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1935 Studebaker President

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  • 1935 Studebaker President

    Thank you


  • #2

    In spite of the fact that this IS a Studebaker forum, we're, for the most part, focused on the postwar era Studebakers. There's another club for the prewar Studes such as this president - The Antique Studebaker Club. They have a website of their own that offers some info and there's another old car website that has a fairly active forum attended by Stude folks. I can't remember which site that is but maybe someone else here will.

    Basic mechanical parts - pistons, rings, valves, bearings (assuming it had steel-backed inserts and not babbited rods) should be relatively easy to find. The ASC's bi-monthly magazine sports a healthy classified section for more obscure items. When you get to cars of this vintage, it CAN take YEARS to track down that missing ash tray or hood ornament or such. Some folks find as much fun in the hunt for things as much as the car itself.

    Is it "worth it"? ....... that's a question that you have to ask yourself, I think. Depending on how much of the required labor you do yourself, or how much you're willing to pour into it in farming out necessary work. If you're going to go at this as a "I must be able to recoup all my investment when I'm done" approach, I'd find an old Muscle Car to fix up instead of a prewar Studebaker.

    Miscreant at large.

    1957 Transtar 1/2ton
    1960 Larkvertible V8
    1958 Provincial wagon
    1953 Commander coupe
    1957 President 2-dr
    1955 President State
    1951 Champion Biz cpe
    1963 Daytona project FS
    No deceptive flags to prove I'm patriotic - no biblical BS to impress - just ME and Studebakers - as it should be.


    • #3
      Depending on the condition and body style would be a big determining factor as well. IF it has a flat head V8, that's DEFINITELY NOT original. Ford's the only one that I know of to ever have such an engine. It should be a Straight 8.

      Matthew Burnette, the 16 year old Stude nut.
      South Georgia Chapter
      63 Daytona HT (project)
      51 Stude dump truck (yes, I won the raffle)
      52 Commander Starliner (basket case)

      MANY more Studes in the family and a few parts cars
      And here:
      And here too:


      • #4
        A 35 President is a neat car. However, even from your description, we cannot know how much work is involved in restoring it. "Cheap" cars are often cheap because the work required to get them to saleable is often much more than the value of the car, especially when all of the parts and labour are purchased.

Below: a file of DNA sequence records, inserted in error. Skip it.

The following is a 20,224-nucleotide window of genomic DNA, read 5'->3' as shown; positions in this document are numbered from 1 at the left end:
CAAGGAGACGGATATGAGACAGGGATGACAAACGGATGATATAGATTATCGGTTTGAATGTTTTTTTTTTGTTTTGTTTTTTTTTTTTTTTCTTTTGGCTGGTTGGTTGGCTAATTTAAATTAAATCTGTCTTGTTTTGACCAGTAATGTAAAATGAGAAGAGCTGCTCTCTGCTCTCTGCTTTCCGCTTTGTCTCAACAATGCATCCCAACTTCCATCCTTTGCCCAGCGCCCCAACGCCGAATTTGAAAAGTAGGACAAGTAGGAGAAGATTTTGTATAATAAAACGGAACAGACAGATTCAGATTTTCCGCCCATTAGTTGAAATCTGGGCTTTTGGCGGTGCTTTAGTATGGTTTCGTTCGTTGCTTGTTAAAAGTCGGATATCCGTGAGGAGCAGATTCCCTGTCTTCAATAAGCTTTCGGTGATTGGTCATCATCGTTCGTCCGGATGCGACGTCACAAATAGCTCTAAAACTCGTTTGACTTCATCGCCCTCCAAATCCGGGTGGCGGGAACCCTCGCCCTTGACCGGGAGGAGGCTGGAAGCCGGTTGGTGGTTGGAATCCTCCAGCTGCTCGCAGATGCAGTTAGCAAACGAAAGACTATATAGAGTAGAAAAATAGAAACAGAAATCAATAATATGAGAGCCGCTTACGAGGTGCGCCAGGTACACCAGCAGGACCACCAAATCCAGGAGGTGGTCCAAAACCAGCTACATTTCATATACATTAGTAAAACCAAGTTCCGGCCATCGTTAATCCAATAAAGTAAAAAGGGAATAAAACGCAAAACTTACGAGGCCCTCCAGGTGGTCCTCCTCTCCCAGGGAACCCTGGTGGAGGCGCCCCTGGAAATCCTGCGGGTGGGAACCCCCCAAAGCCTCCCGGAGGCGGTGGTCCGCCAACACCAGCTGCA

There are many cars out there where people have "restored" them, but they are not worth the restoration costs, and the trouble and aggrevation. I beleive that it is very important for you to know the car model, its quirks, parts availability, and resale selling price in various conditions very well before you make a purchase. For many low production models, selling prices end up being limited to what a willing buyer will pay, not what is spent.

        As with most cars, certain models are worth more - like convertibles.

        My recommendation is: If you really like it, you plan to keep it, you are capable of restoring it, you have lots of patience, and you don't intend to flip it for a profit - BUY IT.

        Paul R


        • #5
          Much of it's value depends on condition but the greatest factor would be the precise body model. There should be a metal tag, either on the bottom left corner of the cowl (just under the left hood side) or on the passenger side of the cowl just behind the engine.

          Most of the Antique Studebaker inquiries are forumed through the AACA site:

          If you should buy the President, you should definitely join the Antique Studebaker Club.

          If you find the body tag on the car, Richard Quinn, who does participate on this forum and also has a link through the ASC website would be an excellent resource for your question.

          Hope that helps.
          "All attempts to 'rise above the issue' are simply an excuse to avoid it profitably." --Dick Gregory

          Brad Johnson, SDC since 1975, ASC since 1990
          Pine Grove Mills, Pa.
          sigpic'33 Rockne 10, '51 Commander Starlight, '53 Commander Starlight "Désirée"